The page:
OUR VIEW: Get a flu shot, wear a mask
Tens of thousands of Americans die from the flu every year, depending on how bad that flu season is. Doctors aren’t sure whether this upcoming season, in the midst of a pandemic, will be better or worse.
One thing they are sure about, though, is that people should get their shot and continue to follow health guidelines.
We are now on the cusp of 200,000 deaths caused by COVID-19. So, it makes perfect sense that we should all do what we can to prevent a bad flu season on top of that.
Flu season typically starts in November and lasts until March of the next year. It takes about two weeks for antibodies to develop, so try and get your shot before mid-October.
A flu shot is recommended for just about everybody. And doctors say there ought to be plenty of supplies – millions of flu shots are manufactured each and every year.
Flu shots are often free, depending on your healthcare coverage, and when they aren’t they’re not very expensive.
Last week, doctors explained to us that the same precautions you take to protect yourself from COVID-19 are effective in preventing flu. By continuing to wash your hands, keep your distance and wear your mask, you’re killing two birds with one stone.
It’s also possible that the flu shot itself will help protect your body from contracting COVID-19. Doctors aren’t sure if that’s the case, and likely won’t know for months. But they do know that it won’t hurt to get one.
In addition to the importance of protecting yourself, avoiding the flu can protect others.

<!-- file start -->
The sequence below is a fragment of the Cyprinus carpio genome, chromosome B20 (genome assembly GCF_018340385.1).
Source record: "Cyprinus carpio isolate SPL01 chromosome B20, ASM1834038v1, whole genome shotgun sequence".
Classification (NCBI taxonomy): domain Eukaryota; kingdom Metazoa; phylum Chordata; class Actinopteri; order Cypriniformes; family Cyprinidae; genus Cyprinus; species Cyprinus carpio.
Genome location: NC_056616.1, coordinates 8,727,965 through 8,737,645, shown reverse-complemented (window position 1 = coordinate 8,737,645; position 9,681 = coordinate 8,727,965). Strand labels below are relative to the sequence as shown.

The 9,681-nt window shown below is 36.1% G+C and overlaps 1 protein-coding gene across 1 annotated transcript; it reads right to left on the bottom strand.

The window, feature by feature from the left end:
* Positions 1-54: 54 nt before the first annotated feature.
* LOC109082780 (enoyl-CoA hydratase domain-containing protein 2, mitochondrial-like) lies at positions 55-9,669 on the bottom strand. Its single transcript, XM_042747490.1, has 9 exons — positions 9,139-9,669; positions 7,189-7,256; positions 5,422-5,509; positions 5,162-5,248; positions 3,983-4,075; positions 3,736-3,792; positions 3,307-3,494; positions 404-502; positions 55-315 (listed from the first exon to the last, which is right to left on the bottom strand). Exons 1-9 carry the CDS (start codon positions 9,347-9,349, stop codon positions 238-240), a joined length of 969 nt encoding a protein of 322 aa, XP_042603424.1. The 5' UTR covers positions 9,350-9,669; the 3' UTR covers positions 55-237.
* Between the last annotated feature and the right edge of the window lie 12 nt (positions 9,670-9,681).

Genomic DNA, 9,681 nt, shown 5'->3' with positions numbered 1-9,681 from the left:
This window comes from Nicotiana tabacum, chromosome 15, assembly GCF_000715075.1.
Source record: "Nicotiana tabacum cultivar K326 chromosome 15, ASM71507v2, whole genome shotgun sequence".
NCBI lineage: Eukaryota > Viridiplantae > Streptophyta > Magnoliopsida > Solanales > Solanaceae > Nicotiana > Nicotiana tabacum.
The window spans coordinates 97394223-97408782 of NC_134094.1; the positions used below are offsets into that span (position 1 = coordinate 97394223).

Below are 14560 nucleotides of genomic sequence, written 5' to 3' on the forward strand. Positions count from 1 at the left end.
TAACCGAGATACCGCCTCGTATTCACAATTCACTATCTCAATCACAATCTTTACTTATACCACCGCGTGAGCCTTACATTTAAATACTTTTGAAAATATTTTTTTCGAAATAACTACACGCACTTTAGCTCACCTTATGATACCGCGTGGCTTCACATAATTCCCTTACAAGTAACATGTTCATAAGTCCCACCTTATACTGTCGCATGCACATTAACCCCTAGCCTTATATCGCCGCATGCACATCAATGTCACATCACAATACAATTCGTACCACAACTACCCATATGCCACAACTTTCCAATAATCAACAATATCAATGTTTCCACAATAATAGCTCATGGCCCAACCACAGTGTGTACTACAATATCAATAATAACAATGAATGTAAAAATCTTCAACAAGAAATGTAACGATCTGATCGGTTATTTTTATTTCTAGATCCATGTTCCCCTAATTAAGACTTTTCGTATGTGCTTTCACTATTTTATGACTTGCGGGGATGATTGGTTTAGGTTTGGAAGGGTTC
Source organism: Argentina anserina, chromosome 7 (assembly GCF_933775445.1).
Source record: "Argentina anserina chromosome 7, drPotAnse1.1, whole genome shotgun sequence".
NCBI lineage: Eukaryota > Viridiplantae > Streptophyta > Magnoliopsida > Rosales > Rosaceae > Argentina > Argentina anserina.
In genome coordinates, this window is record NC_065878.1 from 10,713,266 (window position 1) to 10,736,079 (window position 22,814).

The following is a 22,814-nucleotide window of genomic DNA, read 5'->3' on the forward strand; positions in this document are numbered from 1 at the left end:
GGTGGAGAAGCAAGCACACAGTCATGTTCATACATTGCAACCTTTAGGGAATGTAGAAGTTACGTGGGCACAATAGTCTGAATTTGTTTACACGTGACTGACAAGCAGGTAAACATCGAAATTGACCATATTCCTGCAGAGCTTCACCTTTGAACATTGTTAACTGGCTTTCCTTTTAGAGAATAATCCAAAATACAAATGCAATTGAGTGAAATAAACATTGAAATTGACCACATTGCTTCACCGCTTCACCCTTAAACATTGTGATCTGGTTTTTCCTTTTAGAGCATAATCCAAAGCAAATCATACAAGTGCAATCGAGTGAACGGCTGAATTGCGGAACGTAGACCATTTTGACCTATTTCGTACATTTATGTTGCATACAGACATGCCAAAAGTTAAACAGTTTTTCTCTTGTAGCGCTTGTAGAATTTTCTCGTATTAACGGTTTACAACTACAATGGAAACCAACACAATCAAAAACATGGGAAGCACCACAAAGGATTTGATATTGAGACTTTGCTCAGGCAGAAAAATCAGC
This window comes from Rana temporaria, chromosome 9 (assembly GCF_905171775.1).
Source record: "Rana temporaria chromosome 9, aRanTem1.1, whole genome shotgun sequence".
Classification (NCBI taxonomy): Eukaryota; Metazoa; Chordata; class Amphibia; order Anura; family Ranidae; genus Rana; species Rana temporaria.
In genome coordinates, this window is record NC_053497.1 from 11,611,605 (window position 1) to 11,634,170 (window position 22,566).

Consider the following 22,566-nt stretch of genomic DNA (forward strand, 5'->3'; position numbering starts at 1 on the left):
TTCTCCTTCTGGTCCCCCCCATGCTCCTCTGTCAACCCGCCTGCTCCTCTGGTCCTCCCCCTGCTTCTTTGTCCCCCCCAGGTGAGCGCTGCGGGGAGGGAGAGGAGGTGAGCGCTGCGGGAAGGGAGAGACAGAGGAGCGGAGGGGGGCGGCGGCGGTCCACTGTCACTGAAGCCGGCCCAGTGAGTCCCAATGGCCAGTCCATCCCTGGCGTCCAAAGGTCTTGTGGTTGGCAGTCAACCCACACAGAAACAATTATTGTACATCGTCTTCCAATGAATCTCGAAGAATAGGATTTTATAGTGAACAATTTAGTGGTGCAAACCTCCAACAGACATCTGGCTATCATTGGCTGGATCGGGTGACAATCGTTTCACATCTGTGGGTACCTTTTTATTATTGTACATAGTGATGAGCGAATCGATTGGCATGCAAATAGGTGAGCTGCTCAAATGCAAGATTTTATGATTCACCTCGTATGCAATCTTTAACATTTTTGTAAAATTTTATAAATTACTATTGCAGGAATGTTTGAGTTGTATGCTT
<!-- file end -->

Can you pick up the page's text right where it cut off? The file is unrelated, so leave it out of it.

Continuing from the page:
We’d hate to see even more strain on our healthcare system. A bad flu season, coupled with another spike
in COVID-19 cases, will lead to less hospital beds, shortages in medical supplies and the kind of havoc and overcrowding we saw earlier this year.
If you’ve already had COVID-19, there’s another reason to avoid contracting the flu. COVID-19 attacks the lungs and can cause sever and lasting damage.
Symptoms of the flu and COVID-19 are very similar, though some of the odd symptoms of COVID-19, such as the loss of taste, isn’t seen with the flu. If you develop these symptoms, though, don’t try to self-diagnose ¬— get tested.
So, get your flu shot. Monitor your health. If you develop symptoms, get tested. And during all of that, continue to be safe by wearing a mask, avoid large gatherings, staying home when possible and wash your hands.
If we all do those things, we can protect ourselves, our loved ones and others.
We can reduce the strain on our healthcare workers. And we can avoid more unnecessary deaths.